P1.27 Open-Path Quantum Cascade Measurement System

Thursday, 12 November 2009
Amandeep Singh Chhabra, NOAA-/CREST/City College of New York, New York, NY; and M. Lwin, P. Corrigan, P. Castillo, B. Gross, and F. Moshary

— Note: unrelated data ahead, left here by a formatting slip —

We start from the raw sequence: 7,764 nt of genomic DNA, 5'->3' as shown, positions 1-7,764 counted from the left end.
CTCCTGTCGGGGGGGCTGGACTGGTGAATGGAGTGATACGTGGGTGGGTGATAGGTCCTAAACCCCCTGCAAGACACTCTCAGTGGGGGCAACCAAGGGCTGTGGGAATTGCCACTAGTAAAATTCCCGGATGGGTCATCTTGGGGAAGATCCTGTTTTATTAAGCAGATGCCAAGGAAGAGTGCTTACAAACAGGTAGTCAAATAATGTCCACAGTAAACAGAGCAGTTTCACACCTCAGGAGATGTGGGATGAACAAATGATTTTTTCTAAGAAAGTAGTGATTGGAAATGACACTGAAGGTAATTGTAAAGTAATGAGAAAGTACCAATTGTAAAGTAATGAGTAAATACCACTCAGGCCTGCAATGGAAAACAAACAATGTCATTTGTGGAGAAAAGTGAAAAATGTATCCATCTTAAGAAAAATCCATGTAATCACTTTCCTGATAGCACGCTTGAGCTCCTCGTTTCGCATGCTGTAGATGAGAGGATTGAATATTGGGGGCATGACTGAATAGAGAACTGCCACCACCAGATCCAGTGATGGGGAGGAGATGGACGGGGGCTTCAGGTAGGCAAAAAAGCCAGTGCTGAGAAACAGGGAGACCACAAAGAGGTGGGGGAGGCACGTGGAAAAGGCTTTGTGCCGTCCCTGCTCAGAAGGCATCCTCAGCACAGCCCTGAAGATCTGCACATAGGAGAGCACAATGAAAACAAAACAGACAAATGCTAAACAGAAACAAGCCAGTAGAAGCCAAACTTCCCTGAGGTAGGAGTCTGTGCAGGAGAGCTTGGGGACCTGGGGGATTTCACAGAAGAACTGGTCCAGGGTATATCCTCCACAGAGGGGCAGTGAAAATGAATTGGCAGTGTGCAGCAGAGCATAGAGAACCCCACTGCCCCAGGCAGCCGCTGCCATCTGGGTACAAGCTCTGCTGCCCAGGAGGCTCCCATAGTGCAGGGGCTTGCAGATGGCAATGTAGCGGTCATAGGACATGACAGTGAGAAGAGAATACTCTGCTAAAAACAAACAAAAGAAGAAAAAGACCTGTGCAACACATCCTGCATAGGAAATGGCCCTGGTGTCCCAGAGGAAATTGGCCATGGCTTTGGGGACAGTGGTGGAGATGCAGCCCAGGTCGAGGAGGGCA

In the field of environmental monitoring there is a need for highly sensitive open-path systems to detect in real time parts per billion concentration of gases in ambient air that are adverse to human health such as ozone and ammonia. As room temperature mid-infrared quantum cascade laser (QCL) sources have improved, field systems with QCL's are predicted to become a viable alternative to traditional open-path Fourier transform infrared spectrometers (FTIR). This is because the high spectral brightness of the laser source coupled with it's high spectral resolution makes it a promising candidate in such deployments. To evaluate this claim we present a model of the performance of a realistic system based on available mid-infrared technologies as well as preliminary Herriot multi-pass cell measurements of ambient water vapor and ammonia. We modeled a fieldable open-path quantum cascade laser (QCL) system that uses a retro-reflector to measure ambient ozone (20 ppb) and ammonia (2 ppb) concentrations to accuracies of up to 1 % at ranges from 5 m to 5 km. The transmitter was based on the “intra-pulse” tuning of a single distributed-feedback (DFB) laser with an optimal spectral window of 1045 – 1047 cm-1. We also present our multi-pass cell data of water and ammonia absorption in this region. Finally, we discuss the design and construction of our QCL based open-path system based on a Newtonian telescope platform.
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